Fortress of the 15th century, The name of l’Ebaupinaye comes from the latin words ‘alba spina’ meaning white thorn. The popular transposition made it Ebaupin or Ebaupine. L’Ebaupinaye is a place where the white thorn grows.
The first owner of this feudal estate belonged to the de Vendel family.
Perrot de Vendel, Lord of l’Ebaupinay, and benefactor of the abbey of Thouars, was buried in the church of this Saint-Léon abbey in Thouars around 1437.
François de Vendel, builder of l’Ebaupinaye’s fortress, was a vassal of the Lord of Argenton, Many others of de Vendel family also belonged to the same Lordship, and often worked at the main chateau itself in Argenton, like Hardouin de Vendel who was a confidential man of Philippe de Commynes, and master captain of the Chateau de Argenton. Argenton is located at the junction of important North-South and East-West commercial routes in Poitou-Charentes, and developped since the prehistoric ages. The greatest period was on the Middle-Age, at the time its Lord was Philippe de Commynes (1447-1511) historiographer for Louis XI one of the famous Kings of France.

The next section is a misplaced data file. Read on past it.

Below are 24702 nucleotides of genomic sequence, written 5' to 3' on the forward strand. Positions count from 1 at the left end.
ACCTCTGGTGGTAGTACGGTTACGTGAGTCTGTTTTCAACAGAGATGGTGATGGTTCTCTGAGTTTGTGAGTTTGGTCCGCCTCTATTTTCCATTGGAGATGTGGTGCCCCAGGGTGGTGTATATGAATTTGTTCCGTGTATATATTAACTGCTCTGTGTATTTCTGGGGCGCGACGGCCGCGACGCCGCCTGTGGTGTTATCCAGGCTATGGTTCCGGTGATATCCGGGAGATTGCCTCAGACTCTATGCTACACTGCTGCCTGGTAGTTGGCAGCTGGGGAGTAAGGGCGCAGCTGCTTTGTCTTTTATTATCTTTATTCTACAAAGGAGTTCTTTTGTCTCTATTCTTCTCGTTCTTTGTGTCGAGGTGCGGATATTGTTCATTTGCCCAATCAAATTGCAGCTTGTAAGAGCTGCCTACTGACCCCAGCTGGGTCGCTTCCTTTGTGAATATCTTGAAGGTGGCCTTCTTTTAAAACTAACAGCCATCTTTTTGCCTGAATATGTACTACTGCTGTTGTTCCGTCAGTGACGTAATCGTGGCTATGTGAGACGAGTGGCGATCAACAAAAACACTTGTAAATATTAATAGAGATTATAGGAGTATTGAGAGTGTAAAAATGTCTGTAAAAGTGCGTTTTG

During the 16th century, Miss Amboise de Vendel married René tisseau, and l’Ebaupinaye went to the Tisseau family. Widowed in 1565, Amboise de Vendel sold l’Ebaupinay to Charles d’Hillerin. In 1692 the d’Hillerin family sold l’Ebaupinaye to Claude de Chatillon, baron of Argenton.
After the Revolution, l’Ebaupinaye was confiscated by the République (state), and sold as ‘bien national’. The present owner, Claude Corbière, is looking for a buyer willing and able to restore and revive this priceless castle with respect to local traditions.